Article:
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March 15, 2019

UK local authority EV charger roll-out slows – report

At least a quarter of local authorities in England and Wales have put a brake on the expansion of charging networks for electric vehicles, according to a media report.

By Olly Wehring

At least a quarter of local authorities in England and Wales have put a brake on the expansion of charging networks for electric vehicles, according to a media report.

More than 100 local councils told The Guardian they had no plans to increase the number of charging points they offer. Campaigners and politicians fear this could hinder the expansion of the UK’s electric fleet.

Electric vehicles are seen as key to government plans to reduce greenhouse gas emissions and also have a role in cutting air pollution, the paper noted. This week Public Health England called for vastly more electric vehicles to replace petrol and diesel types, to tackle the problem of toxic air in cities.

The findings follow more than a decade of efforts to upgrade the UK’s infrastructure to encourage drivers to switch to electric.

Ed Davey, the Liberal Democrat former energy and climate change secretary, blamed cuts to council budgets for the lack of investment in charging points.

Of the 301 councils that responded to Freedom of Information requests, 107 said they had no plan to increase the number of charging points, 122 had a plan in place to increase the number, and 62 said they were taking steps to increase the number without having a formal plan to do so. Eight said they had no appropriate locations for installing new charging points. About 60 councils failed to respond.

“In some areas electric vehicle charging expansion will be driven by the market, and some areas will have different needs for charging infrastructure,” Judith Blake, the transport spokesperson for the Local Government Association told the Guardian. “Councils will play an important role but all areas will respond in a way that suits local circumstances.”

She said councils were taking other steps to tackle air pollution, such as promoting cycling and putting in place low-emission zones, as well as improving air quality monitoring. But she said a lack of long-term funding was “a clear barrier to such investment” and called on the central government to address the problem.

A spokesperson for the Department for Transport told the paper: “Our vision is to have one of the best infrastructure networks in the world for electric vehicles, and we want charging points to be accessible, affordable and secure. Our Road to Zero strategy sets out our commitment to massively expand electric vehicle infrastructure, while the GBP400m public-private charging infrastructure investment fund will see thousands more charging points installed across the UK.”

A report by Aurora Energy Research found the number of EVs on the road in Great Britain could rise from 140,000 last year to as many as 35m by 2040.

The same report revealed that up to 3m C&I charging points could be required across Great Britain to support the mass roll-out of EVs by 2040. Given that there are now roughly 17k public charging points in Great Britain, there will be substantial infrastructure opportunities for commercial and industrial sites.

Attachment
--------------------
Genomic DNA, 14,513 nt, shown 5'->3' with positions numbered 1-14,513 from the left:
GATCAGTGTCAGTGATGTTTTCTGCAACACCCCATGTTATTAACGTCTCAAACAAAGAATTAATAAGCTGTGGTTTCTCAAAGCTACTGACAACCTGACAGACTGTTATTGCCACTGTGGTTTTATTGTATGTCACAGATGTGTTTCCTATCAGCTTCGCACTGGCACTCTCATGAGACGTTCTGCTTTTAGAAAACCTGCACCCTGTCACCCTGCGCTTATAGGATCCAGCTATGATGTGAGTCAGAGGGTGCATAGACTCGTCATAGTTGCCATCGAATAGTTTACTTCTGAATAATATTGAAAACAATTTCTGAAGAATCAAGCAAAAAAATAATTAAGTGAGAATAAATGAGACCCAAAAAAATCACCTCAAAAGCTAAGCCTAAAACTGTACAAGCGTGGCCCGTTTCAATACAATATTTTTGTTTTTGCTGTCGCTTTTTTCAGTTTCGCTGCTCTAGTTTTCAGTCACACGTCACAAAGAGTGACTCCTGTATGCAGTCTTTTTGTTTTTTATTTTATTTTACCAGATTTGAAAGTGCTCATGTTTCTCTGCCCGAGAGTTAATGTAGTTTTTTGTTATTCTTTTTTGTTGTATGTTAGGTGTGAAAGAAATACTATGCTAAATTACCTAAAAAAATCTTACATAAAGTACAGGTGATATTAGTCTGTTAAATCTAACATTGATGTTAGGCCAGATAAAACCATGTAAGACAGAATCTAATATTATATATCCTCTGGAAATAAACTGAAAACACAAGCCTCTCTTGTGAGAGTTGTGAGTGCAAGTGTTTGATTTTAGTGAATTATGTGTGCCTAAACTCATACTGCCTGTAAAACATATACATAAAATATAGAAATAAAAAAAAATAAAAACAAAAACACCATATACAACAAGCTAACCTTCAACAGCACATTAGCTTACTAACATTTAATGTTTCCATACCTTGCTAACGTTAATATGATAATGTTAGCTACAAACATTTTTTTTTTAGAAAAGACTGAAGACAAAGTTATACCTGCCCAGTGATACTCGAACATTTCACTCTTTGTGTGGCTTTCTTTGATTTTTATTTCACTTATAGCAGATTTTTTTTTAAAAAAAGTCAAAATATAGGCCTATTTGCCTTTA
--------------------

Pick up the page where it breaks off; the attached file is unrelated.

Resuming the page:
A study from Bloomberg New Energy Finance looking at the flexibility gaps in the future high-renewable energy systems for the UK found EVs do not ‘break’ the power generation system in a high-uptake renewables scenario, but there will be significant impacts on the transmission and distribution network.

Louis Shaffer, EMEA distributed energy management segment manager at Eaton, said: “As more car manufacturers begin to produce electric vehicles, there is still one major issue to consider. The UK simply does not have the infrastructure in place to charge these vehicles yet.  If we want more electric cars on the road, we need more charging stations. However, this creates another issue: if everyone switched to electric vehicles tomorrow and wanted to charge their cars during peak times, the UK’s current grid infrastructure would struggle and may fail to cope with the sudden increase in demand.”

“To handle this increase in energy demand, changes must be made to provide new forms of flexibility. This means planning a national network of charging facilities – not just on roads but meeting high levels of consumer ‘away from home’ EV charging demand with charging facilities at the workplace, in public car parks and at the supermarket. Besides commercial and industrial ‘smart’ charging, technology such as energy storage and demand response will need to work alongside the growth of solar, wind and other green power sources to ensure the UK’s shift to an affordable, flexible, renewables-led power system which can sufficiently support a major leap in energy demand.

“To support current infrastructure, the government and industry will need to start investing in the technologies, services and modifications that can enable our energy system to cope with the dramatic shift in how we generate and use electricity. It’s up to UK regulators and government to help foster the right environment and encourage businesses and commercial property owners to play their part.”

Skoda plans 7,000 e-charging points at Czech plants

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